Around 18 months ago the first online VR casino launched, CO – founder, Alexandre Tomic travels the world speaking on VR at different events and is a regular expert panelist and he is here today to tell us about 5 uses of VR we have not thought of yet…
Five Uses For VR You Haven’t Thought of Yet
The beauty of VR is that the more you think about it – we mean, really think about it – the more you begin to imagine its endless possibilities, and suddenly a completely new one pops into your head. VR is not just about video gaming and being able to walk into movies, although if it were merely about those two things it would still be in the top 20 achievements of humankind. But its scope goes far beyond that, into the realms of immersive journalism, engineering, education, healthcare, art, storytelling, and, of course…
…Stationary Long Distance Cycling
We were recently inspired to read about the exploits of Aaron Puzey, a British man who has just completed a bicycle ride from Lands End to John O’Groats without leaving his living room. For those of you whose geographical knowledge of the British Isles is spotty at best, Land’s End is England’s south-westernmost tip and John O’ Groats is Scotland’s northernmost point. That’s 874 miles, travelled entirely by exercise bike.
Puzey used a homemade app that feeds Google Street View panoramas into a Samsung Gear headset to simulate the sensation of travel. Would it have been more fulfilling to do the whole thing in real life on a real bike? No, it wouldn’t. It’s been done before. This man, on the other hand, is a pioneer.
Some people think VR is the stuff of dystopian science-fiction; that its advent heralds the abandonment of our souls to a technology that will ultimately erode and devalue human experience. Who knows, maybe they’re right. But there’s an alternative narrative that says VR will make us better, more sympathetic human beings.
Part of the problem with the world today is that, while we’re more globally connected than ever before, we’re emotionally disconnected from the suffering and concerns of people thousands of miles away. The director, artist and VR entrepreneur Paul Milk has called VR “the ultimate empathy machine” for its ability to transport us to, for example, the middle of a Syrian refugee camp, as an app released recently by the United Nations can do.
Sure, we may never experience the real fears and anxieties of these people, but it might be enough of a gut-wrenching kick in the stomach to make us think twice before condemning them at dinner parties.
Similarity, an app called iAnimal that transports users to a battery chicken farm claims to be having great success at converting people to vegetarianism.
What’s the opposite of empathy? Trolling, of course. And there’s a suggestion that VR could make internet trolls even more annoying and sinister than ever, which means the apocalyptic narrative on VR might be the right one all along.
Let’s face it, if you were a malignant little weirdo, wouldn’t you be rubbing your hands with glee at the thought of interactive, immersive social media, where you can not just insult your prey but shove, grope and harass their avatars as well?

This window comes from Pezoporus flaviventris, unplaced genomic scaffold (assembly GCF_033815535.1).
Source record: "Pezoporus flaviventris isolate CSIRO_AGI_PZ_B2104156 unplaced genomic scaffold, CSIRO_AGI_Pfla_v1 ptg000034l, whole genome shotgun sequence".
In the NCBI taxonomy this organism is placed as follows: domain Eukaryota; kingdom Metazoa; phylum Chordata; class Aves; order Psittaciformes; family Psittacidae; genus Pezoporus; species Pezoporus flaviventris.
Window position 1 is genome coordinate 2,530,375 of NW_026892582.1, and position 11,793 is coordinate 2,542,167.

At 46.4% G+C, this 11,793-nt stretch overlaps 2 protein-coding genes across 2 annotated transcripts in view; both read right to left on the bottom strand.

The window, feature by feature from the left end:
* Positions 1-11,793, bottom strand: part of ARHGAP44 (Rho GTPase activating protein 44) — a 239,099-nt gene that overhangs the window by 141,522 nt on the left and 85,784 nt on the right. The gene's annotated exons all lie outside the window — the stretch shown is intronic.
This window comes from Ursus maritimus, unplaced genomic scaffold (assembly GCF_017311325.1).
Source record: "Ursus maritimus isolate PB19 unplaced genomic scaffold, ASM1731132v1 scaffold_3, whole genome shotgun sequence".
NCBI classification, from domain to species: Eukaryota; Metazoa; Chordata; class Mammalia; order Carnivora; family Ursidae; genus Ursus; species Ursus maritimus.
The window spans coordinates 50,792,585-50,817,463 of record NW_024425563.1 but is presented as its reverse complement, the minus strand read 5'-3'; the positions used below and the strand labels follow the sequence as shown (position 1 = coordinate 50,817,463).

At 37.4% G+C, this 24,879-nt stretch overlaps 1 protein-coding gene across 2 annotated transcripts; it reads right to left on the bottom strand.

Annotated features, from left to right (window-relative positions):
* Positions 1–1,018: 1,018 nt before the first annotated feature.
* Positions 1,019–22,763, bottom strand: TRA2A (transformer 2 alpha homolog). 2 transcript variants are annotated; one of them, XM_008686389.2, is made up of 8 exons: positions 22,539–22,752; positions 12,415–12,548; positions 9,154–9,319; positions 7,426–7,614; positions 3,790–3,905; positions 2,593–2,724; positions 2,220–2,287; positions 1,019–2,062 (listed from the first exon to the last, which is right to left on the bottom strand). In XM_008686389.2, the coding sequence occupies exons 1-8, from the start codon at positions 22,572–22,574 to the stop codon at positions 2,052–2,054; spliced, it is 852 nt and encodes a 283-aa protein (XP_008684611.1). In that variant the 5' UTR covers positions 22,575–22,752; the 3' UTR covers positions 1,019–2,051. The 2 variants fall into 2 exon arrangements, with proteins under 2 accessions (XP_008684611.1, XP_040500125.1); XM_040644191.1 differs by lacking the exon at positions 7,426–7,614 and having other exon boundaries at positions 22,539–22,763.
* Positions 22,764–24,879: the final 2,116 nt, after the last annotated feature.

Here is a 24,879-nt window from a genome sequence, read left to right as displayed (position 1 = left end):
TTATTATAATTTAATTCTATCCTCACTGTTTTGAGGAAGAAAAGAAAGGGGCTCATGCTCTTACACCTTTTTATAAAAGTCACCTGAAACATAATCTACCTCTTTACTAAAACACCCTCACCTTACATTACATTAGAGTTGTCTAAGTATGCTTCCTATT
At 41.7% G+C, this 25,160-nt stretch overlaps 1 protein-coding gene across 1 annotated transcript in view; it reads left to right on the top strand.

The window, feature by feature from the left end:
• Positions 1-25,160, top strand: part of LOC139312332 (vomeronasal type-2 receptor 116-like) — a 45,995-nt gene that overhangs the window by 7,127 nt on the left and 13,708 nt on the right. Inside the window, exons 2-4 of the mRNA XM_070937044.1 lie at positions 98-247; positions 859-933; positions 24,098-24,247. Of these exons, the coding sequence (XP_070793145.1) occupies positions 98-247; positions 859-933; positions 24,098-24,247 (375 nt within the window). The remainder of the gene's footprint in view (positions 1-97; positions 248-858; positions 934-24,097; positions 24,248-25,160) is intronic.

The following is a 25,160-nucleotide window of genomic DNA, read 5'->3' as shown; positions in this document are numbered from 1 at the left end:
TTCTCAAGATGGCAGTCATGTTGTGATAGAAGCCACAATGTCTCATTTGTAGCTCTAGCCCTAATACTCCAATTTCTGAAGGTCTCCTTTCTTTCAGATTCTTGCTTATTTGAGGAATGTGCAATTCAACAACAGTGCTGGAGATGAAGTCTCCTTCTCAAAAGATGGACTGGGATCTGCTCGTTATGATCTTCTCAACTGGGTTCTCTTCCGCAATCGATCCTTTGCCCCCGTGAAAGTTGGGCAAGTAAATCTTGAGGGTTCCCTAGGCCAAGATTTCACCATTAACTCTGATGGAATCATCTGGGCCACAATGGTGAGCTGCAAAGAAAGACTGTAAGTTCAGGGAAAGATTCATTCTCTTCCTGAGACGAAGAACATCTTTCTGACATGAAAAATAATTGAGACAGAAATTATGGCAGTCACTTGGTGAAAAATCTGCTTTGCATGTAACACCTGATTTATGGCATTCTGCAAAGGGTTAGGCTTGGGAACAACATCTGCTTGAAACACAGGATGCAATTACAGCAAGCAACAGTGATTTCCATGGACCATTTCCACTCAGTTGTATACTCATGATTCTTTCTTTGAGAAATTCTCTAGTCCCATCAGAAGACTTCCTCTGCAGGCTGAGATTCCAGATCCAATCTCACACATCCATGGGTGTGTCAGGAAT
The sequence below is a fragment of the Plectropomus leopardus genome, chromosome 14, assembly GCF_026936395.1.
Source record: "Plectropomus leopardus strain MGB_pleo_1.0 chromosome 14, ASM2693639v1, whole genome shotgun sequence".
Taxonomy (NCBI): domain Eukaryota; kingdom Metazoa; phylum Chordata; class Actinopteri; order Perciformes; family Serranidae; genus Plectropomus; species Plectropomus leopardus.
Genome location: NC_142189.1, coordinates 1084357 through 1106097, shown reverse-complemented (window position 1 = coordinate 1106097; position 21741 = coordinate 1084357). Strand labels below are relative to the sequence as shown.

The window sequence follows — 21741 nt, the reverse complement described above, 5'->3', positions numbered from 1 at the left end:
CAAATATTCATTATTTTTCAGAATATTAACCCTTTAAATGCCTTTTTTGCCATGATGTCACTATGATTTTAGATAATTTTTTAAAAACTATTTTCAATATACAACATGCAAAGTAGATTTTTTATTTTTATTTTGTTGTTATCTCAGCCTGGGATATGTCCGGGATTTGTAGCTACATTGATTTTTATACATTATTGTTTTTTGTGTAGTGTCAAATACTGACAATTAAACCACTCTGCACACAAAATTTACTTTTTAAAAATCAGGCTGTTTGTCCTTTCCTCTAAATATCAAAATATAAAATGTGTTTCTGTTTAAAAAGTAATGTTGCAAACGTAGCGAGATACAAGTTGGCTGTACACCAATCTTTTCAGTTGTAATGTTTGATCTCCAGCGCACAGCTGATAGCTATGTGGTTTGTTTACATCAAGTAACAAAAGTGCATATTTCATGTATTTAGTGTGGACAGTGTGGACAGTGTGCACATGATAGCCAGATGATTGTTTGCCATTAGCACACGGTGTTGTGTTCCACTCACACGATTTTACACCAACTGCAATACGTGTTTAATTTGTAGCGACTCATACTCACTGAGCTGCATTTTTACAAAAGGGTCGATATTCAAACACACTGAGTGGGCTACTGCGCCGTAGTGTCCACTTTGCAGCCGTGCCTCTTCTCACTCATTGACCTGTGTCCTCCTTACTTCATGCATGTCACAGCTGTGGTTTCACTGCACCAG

Well, maybe. As telepresence becomes more sophisticated, these avatars will become increasingly realistic, to the point where we feel we are really meeting the people we interact with online. More to the point, we will see their expressions change as they interact with us. Trolls will be able to see the emotional consequences of their actions. Will they be able to look a victim in the eye as they deliver their abuse?
The first thing they teach you in journalism school is to never end a paragraph with “only time will tell.” So we won’t.
Smelly Time Travel
And speaking of time, what’s all this talk about VR propelling us into the future, when it’s just as interesting to be propelled (repelled?) into the past.
Ever felt you were born in the wrong era? VR will enable you to, say, walk down a street in swinging sixties London, or explore a medieval village; to walk with dinosaurs, or join crowds watching a guillotining during the French Revolution.
Meanwhile, developers are working on technology that will add smells to the experience. For example, VAQSO VR is a device made up of cartridges, each of which contains a specific smell. At certain points during your VR experience, the device will release the appropriate smells to enhance sensual immersion. It will certainly make that medieval village more pertinent, powerful and pungent.
Note: these scent-administering devices will also have interesting applications in VR porn.
OK, you probably already figured out that VR will be used for gambling. But have you ever considered what kind of gambling?
Technology is already changing the way we gamble, from the use of video game in-game items as currencies, to the rise in esports betting – gambling on the outcomes of professional video-game matches. Some casino games are hundreds of years old and therefore ripe for transformative innovation, and VR has the scope to completely rearrange gambling as we know it.
The truth is, VR casino gambling is already here. Last year SlotsMillion launched the first ever real-money online casino, a fully-immersive gambling experience set in a skyscraper in futuristic city.
SlotsMillion’s first games were versions of popular slots from major developers injected into cabinets within an immersive VR world. But according to the company’s co-founder, Alexandre Tomic, that’s just the start. The next step is to allow the player to step, “Tron-like”, into the cabinet and enter the universe of the game.
And after that? Who knows? But the clue may well lie in the popularity of e-sports. It’s very likely that we could all soon be sitting in a virtual stadium betting on our favorite cyber-athletes while cheering them on from the stands. That, my friends, is the future.